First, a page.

1962 ES-335 Dot to Block


This is a 62 set up with a stop but is a Bigsby/studs version. Note the brown case-last year for those too.

I thought I had done this already and went through the old posts and somehow I never did a post looking specifically at the 62 model year for the ES-335. And it’s a pretty interesting one because it was the year that Gibson switched from dot neck to block neck. Most folks assume that 61’s are dots and 62’s are blocks. Au contraire. Gibson made the transition to the block neck during 1962 probably in the Spring. I’ve never seen a stat that says how many dot necks and how many block necks were shipped but based on what I’ve seen in the real world, it’s got to be perhaps 8 blocks to every dot. They made nearly 900 335s that year and it was the first year that cherry was the more popular color (by more than 2:1). What’s really odd is that I’ve only had one red 62 block and I’ve had a least 8 or 9 62 block necks. I have two more I’m buying and they are both sunburst as well.  I have no explanation. Of course, 62 is also the year Gibson started phasing in the patent number pickup. Most of you know that the early patent and the late PAF are identical. Only the sticker is different but that doesn’t stop folks (including me) from charging a $1000 to $2000 premium for that sticker. Nobody ever said that collectors were sensible. A couple of other things occurred during 62 as well-although I’m going to get an argument from someone on this because it isn’t entirely clear. The saddles changed to nylon. “Hold it”, you say…”the saddles changed in 61-I know because my SG has them”. And you would be right but they didn’t change on 335’s until 62. In fact of the 8 or 9 62’s I’ve had and quite a number of others I’ve seen, most of them still show metal saddles. The other change during 62 was from the no wire ABR-1 to the wire version. This is trickier to figure out because alot of people swapped out their no wire bridge for the wire type for the simple reason that they got tired of chasing their saddles around the bandstand every time they broke a string. It seems to me that most are no wire and that the transition occurred late in the year. Lastly, 62 was pretty much the last year for the brown case. Although I’ve had a 63 SG in a brown case, I haven’t had a 63 335 in one. That doesn’t mean they aren’t out there. As I’ve mentioned aboout 100 times, the cases were often supplied by the music store and if they had a brown one kicking around the back room in 63, they wouldn’t hesitate to put a 63 335 in it. The 1962 is a fairly popular year for players and collectors because it is usually the least expensive “Golden Era” 335. Surprised? It has to do with the neck profile more than anything. While it is the same (more or less) as a 60 (except the earliest ones) and a 61, the 62 block isn’t a dot neck so it isn’t worth as much. OK, why is it worth less than a 63…after all it’s more likely to have 2 PAFs, right? That’s true but many 63’s have the big 64 size neck which to many buyers trumps a PAF. I would say a 62 and an early 63 are the “bargains” of the era. Stop tails in great shape should be from $15K-$18K depending on the condition. Don’t go looking on Ebay-the dreamers have them as high as $32,000 and be careful on Gbase as well. There are 62/63s for as high as $25K.  The average among the dealers in still over $20K but those guitars aren’t flying out the door-some have been listed for 3 years now. A Bigsby or Maestro version will be thousands less. You should be able to find one for as little as $10,000 but it’ll probably be a Maestro. Make sure the string break angle isn’t too shallow. It will cause big string benders all kinds of problems because the strings will fly right out of the saddles. From a tone standpoint, most are excellent. These are extremely consistent and well built. If you can deal with the slim (front to back) neck, you can save a lot of money and have a guitar that be the equal of almost anything out there. The best guitar I owned this year from a tone standpoint was a 62 (but it was a dot neck).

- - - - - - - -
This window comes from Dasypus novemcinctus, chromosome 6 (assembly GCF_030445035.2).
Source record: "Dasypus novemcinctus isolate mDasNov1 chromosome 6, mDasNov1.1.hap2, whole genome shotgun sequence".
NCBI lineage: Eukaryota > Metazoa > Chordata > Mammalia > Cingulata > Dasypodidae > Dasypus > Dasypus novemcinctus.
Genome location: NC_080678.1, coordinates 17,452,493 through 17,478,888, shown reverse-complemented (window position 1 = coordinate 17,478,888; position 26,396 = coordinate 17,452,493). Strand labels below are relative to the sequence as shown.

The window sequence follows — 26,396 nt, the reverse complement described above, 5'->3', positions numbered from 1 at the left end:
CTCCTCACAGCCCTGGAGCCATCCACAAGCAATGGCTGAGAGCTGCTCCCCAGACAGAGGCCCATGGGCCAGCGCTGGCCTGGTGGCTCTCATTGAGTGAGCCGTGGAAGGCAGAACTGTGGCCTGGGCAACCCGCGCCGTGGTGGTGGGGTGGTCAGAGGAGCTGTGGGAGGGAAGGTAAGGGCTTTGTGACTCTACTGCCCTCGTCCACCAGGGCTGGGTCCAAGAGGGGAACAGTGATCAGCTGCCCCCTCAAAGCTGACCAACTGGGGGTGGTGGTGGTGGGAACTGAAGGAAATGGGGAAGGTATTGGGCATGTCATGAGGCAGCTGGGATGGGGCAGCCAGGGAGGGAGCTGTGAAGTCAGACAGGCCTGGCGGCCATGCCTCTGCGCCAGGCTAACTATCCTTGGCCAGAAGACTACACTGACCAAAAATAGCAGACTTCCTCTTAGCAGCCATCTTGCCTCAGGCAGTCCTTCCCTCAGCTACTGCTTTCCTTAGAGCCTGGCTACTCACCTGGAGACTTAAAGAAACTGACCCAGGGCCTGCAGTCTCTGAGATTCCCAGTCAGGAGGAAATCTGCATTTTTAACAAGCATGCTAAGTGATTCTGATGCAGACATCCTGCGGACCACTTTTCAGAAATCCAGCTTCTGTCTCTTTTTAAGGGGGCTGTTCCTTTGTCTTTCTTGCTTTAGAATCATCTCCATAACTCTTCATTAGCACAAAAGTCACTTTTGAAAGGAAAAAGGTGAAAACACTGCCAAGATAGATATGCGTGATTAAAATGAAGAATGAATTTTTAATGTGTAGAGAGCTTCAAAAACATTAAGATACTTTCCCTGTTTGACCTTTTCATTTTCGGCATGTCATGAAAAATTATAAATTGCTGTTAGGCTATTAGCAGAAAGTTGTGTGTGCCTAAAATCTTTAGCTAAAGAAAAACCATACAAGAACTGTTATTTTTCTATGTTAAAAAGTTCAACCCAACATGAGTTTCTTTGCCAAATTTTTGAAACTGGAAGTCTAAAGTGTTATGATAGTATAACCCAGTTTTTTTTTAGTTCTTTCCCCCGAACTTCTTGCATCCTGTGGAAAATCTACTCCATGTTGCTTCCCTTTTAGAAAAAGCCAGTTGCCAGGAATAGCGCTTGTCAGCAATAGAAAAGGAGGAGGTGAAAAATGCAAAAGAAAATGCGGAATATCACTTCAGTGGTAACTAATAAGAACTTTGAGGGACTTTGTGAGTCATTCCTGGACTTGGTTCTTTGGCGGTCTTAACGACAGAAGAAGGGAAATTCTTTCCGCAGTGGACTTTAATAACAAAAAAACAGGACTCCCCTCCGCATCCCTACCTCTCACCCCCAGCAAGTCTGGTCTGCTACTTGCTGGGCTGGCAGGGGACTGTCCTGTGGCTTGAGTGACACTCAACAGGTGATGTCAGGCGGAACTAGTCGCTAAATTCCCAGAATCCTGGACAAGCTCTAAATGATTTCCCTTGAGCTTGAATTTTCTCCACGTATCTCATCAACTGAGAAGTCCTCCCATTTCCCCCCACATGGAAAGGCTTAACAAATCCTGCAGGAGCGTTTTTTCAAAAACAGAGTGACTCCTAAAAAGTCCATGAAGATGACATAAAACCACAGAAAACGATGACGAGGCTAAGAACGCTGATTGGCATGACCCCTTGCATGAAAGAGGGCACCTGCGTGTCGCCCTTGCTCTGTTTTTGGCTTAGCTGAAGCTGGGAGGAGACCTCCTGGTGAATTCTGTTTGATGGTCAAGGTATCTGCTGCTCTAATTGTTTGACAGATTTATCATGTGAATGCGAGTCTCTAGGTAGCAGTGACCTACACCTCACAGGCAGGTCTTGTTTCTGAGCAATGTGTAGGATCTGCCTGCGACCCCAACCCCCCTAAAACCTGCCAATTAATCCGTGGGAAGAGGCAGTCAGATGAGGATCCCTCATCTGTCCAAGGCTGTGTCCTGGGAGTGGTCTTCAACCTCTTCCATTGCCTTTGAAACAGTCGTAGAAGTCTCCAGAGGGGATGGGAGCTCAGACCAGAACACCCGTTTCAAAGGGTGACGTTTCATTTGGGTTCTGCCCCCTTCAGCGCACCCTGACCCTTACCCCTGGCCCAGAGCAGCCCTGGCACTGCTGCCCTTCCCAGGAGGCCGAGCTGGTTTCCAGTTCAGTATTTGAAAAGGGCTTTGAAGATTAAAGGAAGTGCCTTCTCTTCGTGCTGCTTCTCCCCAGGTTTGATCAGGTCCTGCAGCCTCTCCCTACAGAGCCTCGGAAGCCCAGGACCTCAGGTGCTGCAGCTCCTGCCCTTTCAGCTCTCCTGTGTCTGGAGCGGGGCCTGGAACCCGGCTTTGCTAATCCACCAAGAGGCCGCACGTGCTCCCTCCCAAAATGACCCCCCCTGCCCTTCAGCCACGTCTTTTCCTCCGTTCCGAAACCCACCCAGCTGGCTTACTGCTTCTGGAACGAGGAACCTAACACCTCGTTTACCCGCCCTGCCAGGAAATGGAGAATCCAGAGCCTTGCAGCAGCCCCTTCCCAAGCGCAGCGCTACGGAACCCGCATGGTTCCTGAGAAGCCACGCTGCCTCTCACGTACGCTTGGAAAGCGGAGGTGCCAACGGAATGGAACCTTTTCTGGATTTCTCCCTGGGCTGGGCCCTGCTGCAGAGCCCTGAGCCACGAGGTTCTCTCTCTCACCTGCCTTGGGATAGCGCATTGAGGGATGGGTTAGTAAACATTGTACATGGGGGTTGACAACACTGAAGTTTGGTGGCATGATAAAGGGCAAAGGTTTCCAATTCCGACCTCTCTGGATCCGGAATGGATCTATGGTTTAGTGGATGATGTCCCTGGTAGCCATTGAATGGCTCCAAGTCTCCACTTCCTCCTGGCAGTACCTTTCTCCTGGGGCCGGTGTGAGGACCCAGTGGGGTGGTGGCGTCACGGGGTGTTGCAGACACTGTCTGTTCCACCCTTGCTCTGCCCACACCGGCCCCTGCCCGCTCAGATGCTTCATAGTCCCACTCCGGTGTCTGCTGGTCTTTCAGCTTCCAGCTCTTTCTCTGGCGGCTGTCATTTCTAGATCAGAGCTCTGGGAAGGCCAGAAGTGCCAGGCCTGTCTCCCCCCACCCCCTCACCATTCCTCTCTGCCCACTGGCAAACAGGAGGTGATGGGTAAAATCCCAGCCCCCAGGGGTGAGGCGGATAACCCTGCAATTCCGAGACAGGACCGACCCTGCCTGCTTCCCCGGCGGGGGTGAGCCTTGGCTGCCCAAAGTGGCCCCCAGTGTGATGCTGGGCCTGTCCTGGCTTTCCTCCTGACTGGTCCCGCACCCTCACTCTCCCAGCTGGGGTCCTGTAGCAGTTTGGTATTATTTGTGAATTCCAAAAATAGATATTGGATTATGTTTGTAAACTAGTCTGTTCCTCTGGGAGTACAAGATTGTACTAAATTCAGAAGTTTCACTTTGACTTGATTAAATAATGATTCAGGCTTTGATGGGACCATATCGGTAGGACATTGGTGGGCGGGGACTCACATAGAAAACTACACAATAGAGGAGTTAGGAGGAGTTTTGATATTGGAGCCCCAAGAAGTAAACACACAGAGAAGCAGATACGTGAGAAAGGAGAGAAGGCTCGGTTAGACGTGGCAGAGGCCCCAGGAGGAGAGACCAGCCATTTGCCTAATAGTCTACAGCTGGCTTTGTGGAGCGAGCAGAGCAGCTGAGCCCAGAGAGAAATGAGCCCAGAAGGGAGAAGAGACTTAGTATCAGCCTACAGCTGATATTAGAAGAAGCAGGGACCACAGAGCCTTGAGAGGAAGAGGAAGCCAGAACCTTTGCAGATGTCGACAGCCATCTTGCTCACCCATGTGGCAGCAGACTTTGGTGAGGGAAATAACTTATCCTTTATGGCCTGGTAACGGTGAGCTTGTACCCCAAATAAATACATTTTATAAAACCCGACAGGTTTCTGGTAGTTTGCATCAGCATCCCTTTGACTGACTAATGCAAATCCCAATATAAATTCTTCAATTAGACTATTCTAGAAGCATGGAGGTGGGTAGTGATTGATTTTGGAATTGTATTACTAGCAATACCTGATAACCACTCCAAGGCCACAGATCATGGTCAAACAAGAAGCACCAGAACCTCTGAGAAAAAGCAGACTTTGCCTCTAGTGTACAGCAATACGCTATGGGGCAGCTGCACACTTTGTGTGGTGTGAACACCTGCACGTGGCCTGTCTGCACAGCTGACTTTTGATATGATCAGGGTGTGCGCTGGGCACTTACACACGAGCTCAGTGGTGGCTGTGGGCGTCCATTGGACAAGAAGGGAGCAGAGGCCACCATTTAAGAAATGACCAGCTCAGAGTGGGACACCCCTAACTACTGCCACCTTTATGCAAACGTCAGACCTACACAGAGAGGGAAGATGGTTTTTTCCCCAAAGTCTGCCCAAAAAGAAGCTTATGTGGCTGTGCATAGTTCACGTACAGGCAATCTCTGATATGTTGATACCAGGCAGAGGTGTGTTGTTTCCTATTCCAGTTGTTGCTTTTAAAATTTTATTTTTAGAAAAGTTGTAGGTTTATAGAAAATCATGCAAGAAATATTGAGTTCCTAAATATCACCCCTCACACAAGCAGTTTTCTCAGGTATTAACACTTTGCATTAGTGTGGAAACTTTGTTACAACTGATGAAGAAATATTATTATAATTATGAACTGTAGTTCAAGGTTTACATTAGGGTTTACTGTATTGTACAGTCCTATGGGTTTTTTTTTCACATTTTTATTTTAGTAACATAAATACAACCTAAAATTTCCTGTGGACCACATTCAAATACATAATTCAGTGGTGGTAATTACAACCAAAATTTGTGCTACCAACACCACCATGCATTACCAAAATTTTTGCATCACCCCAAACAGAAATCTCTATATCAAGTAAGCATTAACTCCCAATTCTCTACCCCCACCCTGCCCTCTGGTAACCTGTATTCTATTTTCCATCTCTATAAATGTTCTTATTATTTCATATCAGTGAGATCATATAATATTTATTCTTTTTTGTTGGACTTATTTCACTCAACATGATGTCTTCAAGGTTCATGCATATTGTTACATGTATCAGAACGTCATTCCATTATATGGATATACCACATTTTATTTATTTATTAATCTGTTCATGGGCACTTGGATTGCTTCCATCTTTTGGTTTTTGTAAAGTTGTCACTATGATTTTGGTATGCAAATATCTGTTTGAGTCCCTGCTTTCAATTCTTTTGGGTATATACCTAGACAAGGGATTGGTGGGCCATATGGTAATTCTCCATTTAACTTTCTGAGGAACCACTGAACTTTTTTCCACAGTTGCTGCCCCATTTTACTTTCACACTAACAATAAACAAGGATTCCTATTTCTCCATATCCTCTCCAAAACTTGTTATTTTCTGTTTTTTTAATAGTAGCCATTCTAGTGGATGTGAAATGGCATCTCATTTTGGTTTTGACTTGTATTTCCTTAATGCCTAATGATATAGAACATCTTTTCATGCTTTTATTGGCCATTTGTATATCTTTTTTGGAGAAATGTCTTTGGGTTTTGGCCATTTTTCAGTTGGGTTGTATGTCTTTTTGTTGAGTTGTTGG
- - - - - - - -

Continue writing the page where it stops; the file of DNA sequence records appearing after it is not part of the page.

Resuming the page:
OK, it's the wrong red and it's refinished but it's still a 62 dot neck and it's still the best one I had all year.

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